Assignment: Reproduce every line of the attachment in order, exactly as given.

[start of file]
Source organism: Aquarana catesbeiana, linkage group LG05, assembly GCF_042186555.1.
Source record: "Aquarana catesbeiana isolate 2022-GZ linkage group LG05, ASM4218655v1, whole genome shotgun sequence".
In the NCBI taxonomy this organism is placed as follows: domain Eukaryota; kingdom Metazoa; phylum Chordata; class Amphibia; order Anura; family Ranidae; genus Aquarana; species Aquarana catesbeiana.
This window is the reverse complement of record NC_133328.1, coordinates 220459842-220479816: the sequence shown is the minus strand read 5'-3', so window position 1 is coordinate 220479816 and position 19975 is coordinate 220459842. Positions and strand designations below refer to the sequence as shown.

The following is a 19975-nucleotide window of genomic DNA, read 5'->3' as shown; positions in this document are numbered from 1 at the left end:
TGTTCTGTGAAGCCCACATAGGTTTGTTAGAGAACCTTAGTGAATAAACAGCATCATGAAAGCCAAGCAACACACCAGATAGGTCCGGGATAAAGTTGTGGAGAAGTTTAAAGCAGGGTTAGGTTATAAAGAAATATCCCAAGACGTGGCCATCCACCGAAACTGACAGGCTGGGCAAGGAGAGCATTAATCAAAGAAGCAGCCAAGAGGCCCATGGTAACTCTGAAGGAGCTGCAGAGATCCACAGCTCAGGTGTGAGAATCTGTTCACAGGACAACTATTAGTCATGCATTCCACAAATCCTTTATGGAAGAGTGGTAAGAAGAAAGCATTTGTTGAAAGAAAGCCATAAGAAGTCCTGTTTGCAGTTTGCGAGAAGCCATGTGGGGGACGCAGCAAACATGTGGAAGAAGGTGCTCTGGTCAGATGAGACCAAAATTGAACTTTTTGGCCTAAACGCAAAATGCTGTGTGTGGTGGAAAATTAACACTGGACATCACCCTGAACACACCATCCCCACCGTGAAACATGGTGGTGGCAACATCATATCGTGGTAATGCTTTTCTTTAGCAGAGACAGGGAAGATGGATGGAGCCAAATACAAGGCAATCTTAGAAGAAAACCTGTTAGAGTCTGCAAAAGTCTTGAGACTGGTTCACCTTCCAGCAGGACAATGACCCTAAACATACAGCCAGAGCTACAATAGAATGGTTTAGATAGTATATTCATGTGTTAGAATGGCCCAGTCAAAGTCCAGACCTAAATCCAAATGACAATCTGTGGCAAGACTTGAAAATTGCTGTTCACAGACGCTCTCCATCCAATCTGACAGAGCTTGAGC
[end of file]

Source organism: Aquarana catesbeiana, linkage group LG05, assembly GCF_042186555.1.
Source record: "Aquarana catesbeiana isolate 2022-GZ linkage group LG05, ASM4218655v1, whole genome shotgun sequence".
In the NCBI taxonomy this organism is placed as follows: domain Eukaryota; kingdom Metazoa; phylum Chordata; class Amphibia; order Anura; family Ranidae; genus Aquarana; species Aquarana catesbeiana.
This window is the reverse complement of record NC_133328.1, coordinates 220459842-220479816: the sequence shown is the minus strand read 5'-3', so window position 1 is coordinate 220479816 and position 19975 is coordinate 220459842. Positions and strand designations below refer to the sequence as shown.

The following is a 19975-nucleotide window of genomic DNA, read 5'->3' as shown; positions in this document are numbered from 1 at the left end:
TGTTCTGTGAAGCCCACATAGGTTTGTTAGAGAACCTTAGTGAATAAACAGCATCATGAAAGCCAAGCAACACACCAGATAGGTCCGGGATAAAGTTGTGGAGAAGTTTAAAGCAGGGTTAGGTTATAAAGAAATATCCCAAGACGTGGCCATCCACCGAAACTGACAGGCTGGGCAAGGAGAGCATTAATCAAAGAAGCAGCCAAGAGGCCCATGGTAACTCTGAAGGAGCTGCAGAGATCCACAGCTCAGGTGTGAGAATCTGTTCACAGGACAACTATTAGTCATGCATTCCACAAATCCTTTATGGAAGAGTGGTAAGAAGAAAGCATTTGTTGAAAGAAAGCCATAAGAAGTCCTGTTTGCAGTTTGCGAGAAGCCATGTGGGGGACGCAGCAAACATGTGGAAGAAGGTGCTCTGGTCAGATGAGACCAAAATTGAACTTTTTGGCCTAAACGCAAAATGCTGTGTGTGGTGGAAAATTAACACTGGACATCACCCTGAACACACCATCCCCACCGTGAAACATGGTGGTGGCAACATCATATCGTGGTAATGCTTTTCTTTAGCAGAGACAGGGAAGATGGATGGAGCCAAATACAAGGCAATCTTAGAAGAAAACCTGTTAGAGTCTGCAAAAGTCTTGAGACTGGTTCACCTTCCAGCAGGACAATGACCCTAAACATACAGCCAGAGCTACAATAGAATGGTTTAGATAGTATATTCATGTGTTAGAATGGCCCAGTCAAAGTCCAGACCTAAATCCAAATGACAATCTGTGGCAAGACTTGAAAATTGCTGTTCACAGACGCTCTCCATCCAATCTGACAGAGCTTGAGC